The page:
Date of Award


Degree Type


Degree Name

Master of Science


Agricultural Leadership, Education and Communications

Major Professor

Christopher T. Stripling

Committee Members

Carrie A. Stephens, Andrew P. Griffith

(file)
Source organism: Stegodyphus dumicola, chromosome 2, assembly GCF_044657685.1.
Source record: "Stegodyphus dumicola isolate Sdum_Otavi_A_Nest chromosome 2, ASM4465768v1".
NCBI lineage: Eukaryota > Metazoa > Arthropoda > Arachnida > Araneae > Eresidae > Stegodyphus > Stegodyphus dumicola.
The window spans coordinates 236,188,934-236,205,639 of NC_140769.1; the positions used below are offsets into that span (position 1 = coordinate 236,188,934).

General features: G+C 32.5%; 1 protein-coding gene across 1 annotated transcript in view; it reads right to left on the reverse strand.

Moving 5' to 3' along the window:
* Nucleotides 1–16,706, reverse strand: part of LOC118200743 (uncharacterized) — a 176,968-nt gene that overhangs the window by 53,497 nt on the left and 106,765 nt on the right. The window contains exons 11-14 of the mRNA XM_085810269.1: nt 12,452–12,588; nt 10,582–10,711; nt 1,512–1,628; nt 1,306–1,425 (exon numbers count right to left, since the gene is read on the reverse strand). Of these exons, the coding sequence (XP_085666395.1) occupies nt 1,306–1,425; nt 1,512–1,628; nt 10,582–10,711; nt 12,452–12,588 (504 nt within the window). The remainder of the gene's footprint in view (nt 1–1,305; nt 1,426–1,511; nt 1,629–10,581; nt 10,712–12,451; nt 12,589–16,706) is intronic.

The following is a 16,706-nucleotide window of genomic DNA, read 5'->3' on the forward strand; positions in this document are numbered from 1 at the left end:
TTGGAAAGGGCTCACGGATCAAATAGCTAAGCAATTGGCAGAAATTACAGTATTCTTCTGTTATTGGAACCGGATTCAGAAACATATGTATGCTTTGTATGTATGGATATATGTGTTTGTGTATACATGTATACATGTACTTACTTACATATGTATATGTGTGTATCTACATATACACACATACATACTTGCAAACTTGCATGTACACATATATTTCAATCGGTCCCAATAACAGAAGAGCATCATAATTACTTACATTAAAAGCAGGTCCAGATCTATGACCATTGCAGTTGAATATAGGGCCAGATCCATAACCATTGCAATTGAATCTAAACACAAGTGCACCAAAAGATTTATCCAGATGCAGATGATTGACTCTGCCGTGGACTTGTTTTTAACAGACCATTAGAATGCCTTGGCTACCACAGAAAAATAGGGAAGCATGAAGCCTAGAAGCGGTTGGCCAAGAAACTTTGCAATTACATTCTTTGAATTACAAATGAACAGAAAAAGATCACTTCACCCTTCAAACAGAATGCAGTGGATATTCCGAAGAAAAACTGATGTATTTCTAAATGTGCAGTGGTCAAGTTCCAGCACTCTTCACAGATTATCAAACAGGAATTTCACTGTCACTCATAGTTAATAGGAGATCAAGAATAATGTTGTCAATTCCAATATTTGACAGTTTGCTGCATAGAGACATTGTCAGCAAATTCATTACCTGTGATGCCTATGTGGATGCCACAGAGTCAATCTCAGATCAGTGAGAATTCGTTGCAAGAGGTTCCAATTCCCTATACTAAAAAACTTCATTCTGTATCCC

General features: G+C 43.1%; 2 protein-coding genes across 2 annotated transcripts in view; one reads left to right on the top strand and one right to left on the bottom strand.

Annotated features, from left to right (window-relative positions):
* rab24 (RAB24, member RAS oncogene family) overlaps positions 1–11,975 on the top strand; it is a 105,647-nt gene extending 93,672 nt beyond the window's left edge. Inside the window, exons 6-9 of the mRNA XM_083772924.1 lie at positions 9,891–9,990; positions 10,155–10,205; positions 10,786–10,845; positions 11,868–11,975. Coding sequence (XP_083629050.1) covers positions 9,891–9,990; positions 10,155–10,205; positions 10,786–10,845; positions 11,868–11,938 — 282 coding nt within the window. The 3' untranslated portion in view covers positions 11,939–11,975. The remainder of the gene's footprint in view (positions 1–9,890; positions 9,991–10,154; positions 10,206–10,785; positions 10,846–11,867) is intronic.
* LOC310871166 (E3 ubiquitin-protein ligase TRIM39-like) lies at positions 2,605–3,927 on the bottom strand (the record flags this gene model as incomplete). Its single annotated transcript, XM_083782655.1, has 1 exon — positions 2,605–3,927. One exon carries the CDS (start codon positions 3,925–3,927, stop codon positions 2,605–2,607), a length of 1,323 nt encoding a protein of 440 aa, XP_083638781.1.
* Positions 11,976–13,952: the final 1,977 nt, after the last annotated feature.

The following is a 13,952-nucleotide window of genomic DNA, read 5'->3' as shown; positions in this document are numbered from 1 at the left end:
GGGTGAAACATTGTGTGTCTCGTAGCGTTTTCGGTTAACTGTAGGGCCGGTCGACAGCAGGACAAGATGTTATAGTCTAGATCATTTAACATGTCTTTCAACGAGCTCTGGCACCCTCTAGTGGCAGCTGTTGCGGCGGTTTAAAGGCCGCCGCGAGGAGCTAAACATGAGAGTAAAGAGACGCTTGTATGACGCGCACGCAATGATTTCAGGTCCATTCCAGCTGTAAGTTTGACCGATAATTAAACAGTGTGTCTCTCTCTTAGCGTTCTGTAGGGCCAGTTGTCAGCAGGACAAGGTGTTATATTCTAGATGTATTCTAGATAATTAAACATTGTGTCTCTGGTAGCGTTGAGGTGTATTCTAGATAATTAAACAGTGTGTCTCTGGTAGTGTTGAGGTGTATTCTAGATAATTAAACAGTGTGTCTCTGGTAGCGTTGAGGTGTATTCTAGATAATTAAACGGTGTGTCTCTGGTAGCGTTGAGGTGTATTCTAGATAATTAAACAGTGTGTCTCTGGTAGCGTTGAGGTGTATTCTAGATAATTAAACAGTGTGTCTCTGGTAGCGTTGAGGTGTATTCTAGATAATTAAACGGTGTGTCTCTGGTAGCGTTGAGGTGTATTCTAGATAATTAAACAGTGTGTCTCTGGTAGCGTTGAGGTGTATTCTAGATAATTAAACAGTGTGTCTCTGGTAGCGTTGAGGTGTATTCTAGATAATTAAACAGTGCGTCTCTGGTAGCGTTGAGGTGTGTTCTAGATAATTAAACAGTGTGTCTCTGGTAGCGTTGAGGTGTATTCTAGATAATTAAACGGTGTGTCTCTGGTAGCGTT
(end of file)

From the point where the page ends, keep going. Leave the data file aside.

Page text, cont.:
In the state of Tennessee, statute 54-5-134, cutting hay along controlled access highway right-of-way, gives Tennessee agriculturalists the right to harvest hay along interstate medians and shoulders. Current maintenance is contracted out to private mowing companies and paid for by Tennessee taxpayers. Relatively few studies have been published on the topic of right-of-way hay harvesting, so this study was preliminary in nature. Through a questionnaire, this study sought to assess Hickman, Dickson, Williamson, Wilson and Rutherford county livestock producers’ current awareness, attitudes, and barriers concerning right-of-way hay harvesting as well as to conduct economic impact analyses to determine producers’ willingness to harvest hay from rightof- ways. Results indicated 7.2% of surveyed livestock producers were aware of their rights to this resource, and none of the producers had applied for a permit. While livestock producers were highly innovative in terms of general agricultural practices, there was a statistically significant decline in attitude towards right-of-way hay harvesting. The following four variables were identified and accounted for 29.6% of the variance in Attitudes toward Right-of-way Hay Harvesting scores: (a) willingness to cut hay off right-of-way if it can be sold, (b) alfalfa mix hay users, (c) willingness to pay someone else to cut hay off of right-of-way, and (d) producers that purchase their hay. There seems to be a moderate interest among producers to utilize the hay from right-of-ways, but further research and education can aid in increasing awareness and adoption.

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